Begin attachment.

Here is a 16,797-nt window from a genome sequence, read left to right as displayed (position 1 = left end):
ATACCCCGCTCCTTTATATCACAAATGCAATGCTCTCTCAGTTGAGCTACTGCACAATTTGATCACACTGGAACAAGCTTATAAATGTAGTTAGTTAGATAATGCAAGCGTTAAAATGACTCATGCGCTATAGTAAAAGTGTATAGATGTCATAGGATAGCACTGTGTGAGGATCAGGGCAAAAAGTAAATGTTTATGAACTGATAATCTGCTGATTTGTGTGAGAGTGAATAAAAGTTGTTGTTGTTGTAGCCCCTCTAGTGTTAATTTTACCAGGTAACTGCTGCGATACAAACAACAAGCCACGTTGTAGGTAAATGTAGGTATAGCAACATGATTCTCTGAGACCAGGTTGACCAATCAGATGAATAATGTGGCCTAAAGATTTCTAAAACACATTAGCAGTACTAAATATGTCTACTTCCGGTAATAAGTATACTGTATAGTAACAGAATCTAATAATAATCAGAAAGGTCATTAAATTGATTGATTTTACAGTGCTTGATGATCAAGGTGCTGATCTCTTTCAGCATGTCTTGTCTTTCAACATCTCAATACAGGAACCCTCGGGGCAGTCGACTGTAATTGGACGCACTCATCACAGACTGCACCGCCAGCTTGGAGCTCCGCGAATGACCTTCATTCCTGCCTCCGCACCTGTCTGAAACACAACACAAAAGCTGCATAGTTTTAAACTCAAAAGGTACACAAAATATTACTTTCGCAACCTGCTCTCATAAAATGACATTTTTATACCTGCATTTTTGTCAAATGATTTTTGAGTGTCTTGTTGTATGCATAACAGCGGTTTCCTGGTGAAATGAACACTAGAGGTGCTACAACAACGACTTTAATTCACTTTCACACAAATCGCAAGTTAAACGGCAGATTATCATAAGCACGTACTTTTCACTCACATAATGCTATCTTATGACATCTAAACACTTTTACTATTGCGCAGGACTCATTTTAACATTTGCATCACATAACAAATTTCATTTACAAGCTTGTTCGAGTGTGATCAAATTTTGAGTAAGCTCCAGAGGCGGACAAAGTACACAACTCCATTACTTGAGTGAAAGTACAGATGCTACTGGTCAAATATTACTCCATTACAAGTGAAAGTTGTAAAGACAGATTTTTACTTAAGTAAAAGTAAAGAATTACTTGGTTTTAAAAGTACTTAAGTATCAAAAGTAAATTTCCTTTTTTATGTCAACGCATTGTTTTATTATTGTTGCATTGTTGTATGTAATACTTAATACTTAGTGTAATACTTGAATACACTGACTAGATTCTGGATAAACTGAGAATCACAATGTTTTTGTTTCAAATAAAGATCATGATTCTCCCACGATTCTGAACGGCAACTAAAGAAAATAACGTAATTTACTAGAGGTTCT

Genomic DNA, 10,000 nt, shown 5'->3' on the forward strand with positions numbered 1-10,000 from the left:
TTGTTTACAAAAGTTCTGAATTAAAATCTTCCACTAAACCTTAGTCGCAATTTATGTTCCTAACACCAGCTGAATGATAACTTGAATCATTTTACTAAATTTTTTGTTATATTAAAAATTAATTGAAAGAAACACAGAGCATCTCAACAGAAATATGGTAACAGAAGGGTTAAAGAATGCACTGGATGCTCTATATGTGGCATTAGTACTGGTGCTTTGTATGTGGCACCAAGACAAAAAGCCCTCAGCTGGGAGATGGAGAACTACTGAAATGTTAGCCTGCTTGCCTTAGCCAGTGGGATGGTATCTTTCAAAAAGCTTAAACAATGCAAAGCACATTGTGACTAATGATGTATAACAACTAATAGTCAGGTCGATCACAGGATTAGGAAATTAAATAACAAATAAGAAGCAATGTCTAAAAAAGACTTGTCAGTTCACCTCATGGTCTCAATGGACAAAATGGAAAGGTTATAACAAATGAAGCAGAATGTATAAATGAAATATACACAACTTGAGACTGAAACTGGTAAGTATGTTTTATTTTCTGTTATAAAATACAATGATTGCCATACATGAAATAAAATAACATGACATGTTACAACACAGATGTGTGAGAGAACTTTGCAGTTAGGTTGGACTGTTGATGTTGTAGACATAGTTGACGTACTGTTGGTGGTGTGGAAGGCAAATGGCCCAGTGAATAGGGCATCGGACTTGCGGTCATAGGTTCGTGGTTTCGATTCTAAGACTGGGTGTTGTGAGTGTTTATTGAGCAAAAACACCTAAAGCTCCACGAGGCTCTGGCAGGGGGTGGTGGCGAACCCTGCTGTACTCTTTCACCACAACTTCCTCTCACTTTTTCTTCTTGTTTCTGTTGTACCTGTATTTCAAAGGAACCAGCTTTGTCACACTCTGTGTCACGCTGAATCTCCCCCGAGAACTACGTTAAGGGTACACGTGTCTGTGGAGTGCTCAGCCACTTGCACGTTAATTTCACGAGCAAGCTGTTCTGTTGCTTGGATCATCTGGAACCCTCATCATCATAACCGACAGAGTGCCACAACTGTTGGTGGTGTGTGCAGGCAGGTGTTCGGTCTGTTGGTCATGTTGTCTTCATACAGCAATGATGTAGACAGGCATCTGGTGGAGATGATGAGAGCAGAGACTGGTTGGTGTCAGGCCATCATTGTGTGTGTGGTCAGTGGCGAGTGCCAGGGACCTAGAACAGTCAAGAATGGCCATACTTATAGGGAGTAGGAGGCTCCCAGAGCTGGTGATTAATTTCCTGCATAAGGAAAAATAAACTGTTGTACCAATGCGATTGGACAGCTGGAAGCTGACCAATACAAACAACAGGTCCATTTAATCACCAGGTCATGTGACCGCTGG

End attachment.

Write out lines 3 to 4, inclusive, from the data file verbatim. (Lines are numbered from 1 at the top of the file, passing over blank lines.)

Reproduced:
Genomic DNA, 10,000 nt, shown 5'->3' on the forward strand with positions numbered 1-10,000 from the left:
TTGTTTACAAAAGTTCTGAATTAAAATCTTCCACTAAACCTTAGTCGCAATTTATGTTCCTAACACCAGCTGAATGATAACTTGAATCATTTTACTAAATTTTTTGTTATATTAAAAATTAATTGAAAGAAACACAGAGCATCTCAACAGAAATATGGTAACAGAAGGGTTAAAGAATGCACTGGATGCTCTATATGTGGCATTAGTACTGGTGCTTTGTATGTGGCACCAAGACAAAAAGCCCTCAGCTGGGAGATGGAGAACTACTGAAATGTTAGCCTGCTTGCCTTAGCCAGTGGGATGGTATCTTTCAAAAAGCTTAAACAATGCAAAGCACATTGTGACTAATGATGTATAACAACTAATAGTCAGGTCGATCACAGGATTAGGAAATTAAATAACAAATAAGAAGCAATGTCTAAAAAAGACTTGTCAGTTCACCTCATGGTCTCAATGGACAAAATGGAAAGGTTATAACAAATGAAGCAGAATGTATAAATGAAATATACACAACTTGAGACTGAAACTGGTAAGTATGTTTTATTTTCTGTTATAAAATACAATGATTGCCATACATGAAATAAAATAACATGACATGTTACAACACAGATGTGTGAGAGAACTTTGCAGTTAGGTTGGACTGTTGATGTTGTAGACATAGTTGACGTACTGTTGGTGGTGTGGAAGGCAAATGGCCCAGTGAATAGGGCATCGGACTTGCGGTCATAGGTTCGTGGTTTCGATTCTAAGACTGGGTGTTGTGAGTGTTTATTGAGCAAAAACACCTAAAGCTCCACGAGGCTCTGGCAGGGGGTGGTGGCGAACCCTGCTGTACTCTTTCACCACAACTTCCTCTCACTTTTTCTTCTTGTTTCTGTTGTACCTGTATTTCAAAGGAACCAGCTTTGTCACACTCTGTGTCACGCTGAATCTCCCCCGAGAACTACGTTAAGGGTACACGTGTCTGTGGAGTGCTCAGCCACTTGCACGTTAATTTCACGAGCAAGCTGTTCTGTTGCTTGGATCATCTGGAACCCTCATCATCATAACCGACAGAGTGCCACAACTGTTGGTGGTGTGTGCAGGCAGGTGTTCGGTCTGTTGGTCATGTTGTCTTCATACAGCAATGATGTAGACAGGCATCTGGTGGAGATGATGAGAGCAGAGACTGGTTGGTGTCAGGCCATCATTGTGTGTGTGGTCAGTGGCGAGTGCCAGGGACCTAGAACAGTCAAGAATGGCCATACTTATAGGGAGTAGGAGGCTCCCAGAGCTGGTGATTAATTTCCTGCATAAGGAAAAATAAACTGTTGTACCAATGCGATTGGACAGCTGGAAGCTGACCAATACAAACAACAGGTCCATTTAATCACCAGGTCATGTGACCGCTGG